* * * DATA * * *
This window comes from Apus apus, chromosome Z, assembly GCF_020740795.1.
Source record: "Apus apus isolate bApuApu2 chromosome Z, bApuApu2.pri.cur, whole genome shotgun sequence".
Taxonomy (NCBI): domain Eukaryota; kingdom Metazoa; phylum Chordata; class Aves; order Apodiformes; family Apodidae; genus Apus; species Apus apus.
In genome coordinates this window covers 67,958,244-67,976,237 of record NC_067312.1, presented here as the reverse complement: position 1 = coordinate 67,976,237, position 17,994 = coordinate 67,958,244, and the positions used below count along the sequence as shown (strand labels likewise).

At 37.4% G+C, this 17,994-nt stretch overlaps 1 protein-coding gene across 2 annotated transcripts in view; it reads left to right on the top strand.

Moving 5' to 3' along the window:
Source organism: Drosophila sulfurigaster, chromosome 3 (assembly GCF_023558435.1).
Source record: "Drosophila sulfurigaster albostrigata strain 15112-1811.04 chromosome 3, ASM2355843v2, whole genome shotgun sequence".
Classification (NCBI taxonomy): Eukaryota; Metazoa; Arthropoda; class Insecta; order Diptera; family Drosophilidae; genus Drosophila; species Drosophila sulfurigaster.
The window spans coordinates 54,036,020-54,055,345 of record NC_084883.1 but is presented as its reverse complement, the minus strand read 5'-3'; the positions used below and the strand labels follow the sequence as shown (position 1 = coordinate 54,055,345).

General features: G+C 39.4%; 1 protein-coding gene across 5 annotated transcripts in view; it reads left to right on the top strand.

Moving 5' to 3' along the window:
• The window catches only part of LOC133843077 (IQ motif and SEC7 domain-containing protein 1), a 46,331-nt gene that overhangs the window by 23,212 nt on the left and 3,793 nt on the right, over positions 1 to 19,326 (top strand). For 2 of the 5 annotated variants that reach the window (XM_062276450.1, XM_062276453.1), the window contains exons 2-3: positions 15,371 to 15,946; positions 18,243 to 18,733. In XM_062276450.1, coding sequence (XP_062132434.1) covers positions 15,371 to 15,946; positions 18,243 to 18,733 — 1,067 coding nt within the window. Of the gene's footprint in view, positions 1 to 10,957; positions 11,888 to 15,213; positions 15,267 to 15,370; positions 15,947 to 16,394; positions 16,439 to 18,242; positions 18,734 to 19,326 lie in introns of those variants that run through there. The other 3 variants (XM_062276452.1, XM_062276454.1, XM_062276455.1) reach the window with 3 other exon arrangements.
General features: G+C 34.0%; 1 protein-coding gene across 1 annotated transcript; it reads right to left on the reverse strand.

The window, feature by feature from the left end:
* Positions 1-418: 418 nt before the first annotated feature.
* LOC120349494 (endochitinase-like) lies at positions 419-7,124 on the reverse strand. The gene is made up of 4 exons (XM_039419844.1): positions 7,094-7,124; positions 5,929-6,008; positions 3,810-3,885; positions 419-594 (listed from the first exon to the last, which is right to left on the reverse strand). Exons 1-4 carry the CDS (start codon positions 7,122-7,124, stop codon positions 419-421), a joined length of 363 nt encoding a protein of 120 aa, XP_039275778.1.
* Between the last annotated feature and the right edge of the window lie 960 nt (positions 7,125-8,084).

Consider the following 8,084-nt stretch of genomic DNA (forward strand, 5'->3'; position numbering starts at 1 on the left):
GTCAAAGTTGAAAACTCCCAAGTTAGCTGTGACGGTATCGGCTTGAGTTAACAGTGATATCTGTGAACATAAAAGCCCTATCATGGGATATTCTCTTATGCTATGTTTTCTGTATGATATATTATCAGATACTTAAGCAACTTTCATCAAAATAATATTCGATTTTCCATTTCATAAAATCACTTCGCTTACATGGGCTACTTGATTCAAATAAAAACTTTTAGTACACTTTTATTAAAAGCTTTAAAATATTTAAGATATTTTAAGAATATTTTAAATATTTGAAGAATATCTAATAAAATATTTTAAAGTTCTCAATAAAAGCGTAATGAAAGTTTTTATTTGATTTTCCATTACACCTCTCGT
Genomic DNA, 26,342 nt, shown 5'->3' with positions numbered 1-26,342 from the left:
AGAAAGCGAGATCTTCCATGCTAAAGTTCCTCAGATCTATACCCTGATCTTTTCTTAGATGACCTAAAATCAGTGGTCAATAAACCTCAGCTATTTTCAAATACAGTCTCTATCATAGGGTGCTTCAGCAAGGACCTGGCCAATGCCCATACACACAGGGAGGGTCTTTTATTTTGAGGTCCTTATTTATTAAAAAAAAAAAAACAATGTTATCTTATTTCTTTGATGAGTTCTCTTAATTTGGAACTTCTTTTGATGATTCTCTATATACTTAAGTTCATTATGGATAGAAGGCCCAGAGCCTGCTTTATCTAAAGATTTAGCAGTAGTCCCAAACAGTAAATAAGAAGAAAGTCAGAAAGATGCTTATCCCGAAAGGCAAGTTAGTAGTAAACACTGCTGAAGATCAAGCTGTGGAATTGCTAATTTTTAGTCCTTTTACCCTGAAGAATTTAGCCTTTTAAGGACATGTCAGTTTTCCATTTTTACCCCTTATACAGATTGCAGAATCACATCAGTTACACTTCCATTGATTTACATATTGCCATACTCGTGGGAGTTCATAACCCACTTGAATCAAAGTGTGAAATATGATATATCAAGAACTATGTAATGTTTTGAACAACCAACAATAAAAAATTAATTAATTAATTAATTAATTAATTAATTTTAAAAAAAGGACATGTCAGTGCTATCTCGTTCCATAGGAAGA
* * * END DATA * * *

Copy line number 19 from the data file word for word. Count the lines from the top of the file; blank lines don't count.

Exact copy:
Consider the following 8,084-nt stretch of genomic DNA (forward strand, 5'->3'; position numbering starts at 1 on the left):